The Beef Shorthorn Society looks set to be one of the first if not the first beef cattle breed to introduce genomics in a bid to ensure more accurate estimated breeding values (EBVs) and enhanced returns for its members and commercial buyers.

While the Holstein breed has engaged in genomics for several years now, the move by the Beef Shorthorn Cattle Society (BSCS) and its members comes as they look towards implementation of a Single-Step Breedplan genetic evaluation.

Already, the Society database hosts more than 50,000 data points (SNPs) per genotype and more than 7000 animals with an SNP genotype recorded.

“SNP data adds extra information as to how individual animals are truly related at the DNA level as well as how the variation in performance observed among animals truly reflects underlying differences in the genome,” said Dr Brad Crook, of Breedplan.

The BSCS board has decided to provide a greater return on investment to members and has started discussions with Breedplan as to how SNP data can be included in the monthly genetic evaluation undertaken for Beef Shorthorn.

“Their goal is to use an enhanced model known as Single-Step Breedplan, whereby SNP data is combined with pedigree and performance data ‘in one step’,” said Dr. Crook.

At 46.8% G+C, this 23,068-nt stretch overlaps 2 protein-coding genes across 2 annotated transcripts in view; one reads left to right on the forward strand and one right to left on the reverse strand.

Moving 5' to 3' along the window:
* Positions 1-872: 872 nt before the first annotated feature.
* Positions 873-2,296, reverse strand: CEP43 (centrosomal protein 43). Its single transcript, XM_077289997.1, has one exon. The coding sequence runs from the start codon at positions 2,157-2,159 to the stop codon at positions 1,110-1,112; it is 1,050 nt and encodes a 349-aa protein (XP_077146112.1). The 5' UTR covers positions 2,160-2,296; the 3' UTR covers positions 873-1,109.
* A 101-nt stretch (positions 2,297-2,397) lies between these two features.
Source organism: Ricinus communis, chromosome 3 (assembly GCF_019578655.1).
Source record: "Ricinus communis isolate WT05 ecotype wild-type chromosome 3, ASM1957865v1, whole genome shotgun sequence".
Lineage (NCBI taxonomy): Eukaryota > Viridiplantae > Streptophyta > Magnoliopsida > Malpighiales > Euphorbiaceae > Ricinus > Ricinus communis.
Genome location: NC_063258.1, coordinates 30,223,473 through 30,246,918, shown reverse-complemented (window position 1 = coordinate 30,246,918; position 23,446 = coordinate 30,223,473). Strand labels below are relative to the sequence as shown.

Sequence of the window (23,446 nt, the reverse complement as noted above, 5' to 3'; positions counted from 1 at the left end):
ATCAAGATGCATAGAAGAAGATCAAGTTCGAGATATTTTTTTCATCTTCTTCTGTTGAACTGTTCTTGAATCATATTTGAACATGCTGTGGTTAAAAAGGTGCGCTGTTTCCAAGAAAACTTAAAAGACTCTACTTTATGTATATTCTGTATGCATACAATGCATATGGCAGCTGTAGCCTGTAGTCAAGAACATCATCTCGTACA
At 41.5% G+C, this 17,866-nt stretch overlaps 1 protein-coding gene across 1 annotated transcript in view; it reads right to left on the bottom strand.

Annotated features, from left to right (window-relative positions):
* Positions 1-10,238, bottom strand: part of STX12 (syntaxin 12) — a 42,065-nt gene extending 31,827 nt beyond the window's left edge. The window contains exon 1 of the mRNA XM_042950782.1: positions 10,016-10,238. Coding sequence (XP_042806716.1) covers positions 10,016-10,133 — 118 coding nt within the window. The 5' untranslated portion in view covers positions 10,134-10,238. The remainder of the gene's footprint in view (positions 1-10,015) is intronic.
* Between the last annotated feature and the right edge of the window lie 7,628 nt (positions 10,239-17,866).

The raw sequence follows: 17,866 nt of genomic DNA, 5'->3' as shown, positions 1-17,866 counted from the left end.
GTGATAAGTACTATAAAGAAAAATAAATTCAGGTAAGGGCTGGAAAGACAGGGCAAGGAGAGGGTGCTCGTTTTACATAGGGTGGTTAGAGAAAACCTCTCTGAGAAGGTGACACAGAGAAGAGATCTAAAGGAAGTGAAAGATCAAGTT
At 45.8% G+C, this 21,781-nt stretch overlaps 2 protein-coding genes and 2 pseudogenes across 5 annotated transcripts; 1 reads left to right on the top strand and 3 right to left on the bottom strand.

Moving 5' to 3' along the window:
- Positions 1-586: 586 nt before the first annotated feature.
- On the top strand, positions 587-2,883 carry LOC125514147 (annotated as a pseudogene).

This extra source of data provides vital information about the actual relationships among individuals and how specific genotypes relate to specific expressions of trait performance.

Alongside the breed's genetic ability to adapt to different climates, landscapes, and systems, the introduction of genotyping will present an opportunity to increase EBV accuracies to select the best animals for breeding from an earlier stage, giving breeders increased opportunity to make more informed decisions and speed up the rate of genetic gain within their herds.

According to Clive Brown, operations manager for the Beef Shorthorn Society, the introduction of genomic testing will potentially see the accuracy of some traits improve by as much as 25-30%, without additional cost to the breeder.

“Part of our long-term strategy is to help members make more accurate selection decisions and achieve greater rates of genetic gain in traits of economic relevance, the inclusion of genomics via single-step Breedplan will contribute even more towards achieving that goal.”

The society which boasts nearly 1100 members and ever-increasing registrations on an annual basis has DNA analysis on all bulls registered over the past six years. Although no genomic figures will be available for the bulls forward for sale at Stirling later this month, there will be such figures for bulls being sold from February onwards next year.

Beef Shorthorn breeders are also gearing up for the presentation of their National Herd Award, established in 2022 during the society’s bicentenary celebrations.

The event which is being run over an initial three-year period is this year being judged by David Dickie of the former Knockenjig herd.

Entries include the Chapelton, Podehole, Glebe Farm, Jodame, Meonhill, and Holkin herds, which all won their UK regional herds competitions in the autumn of 2022.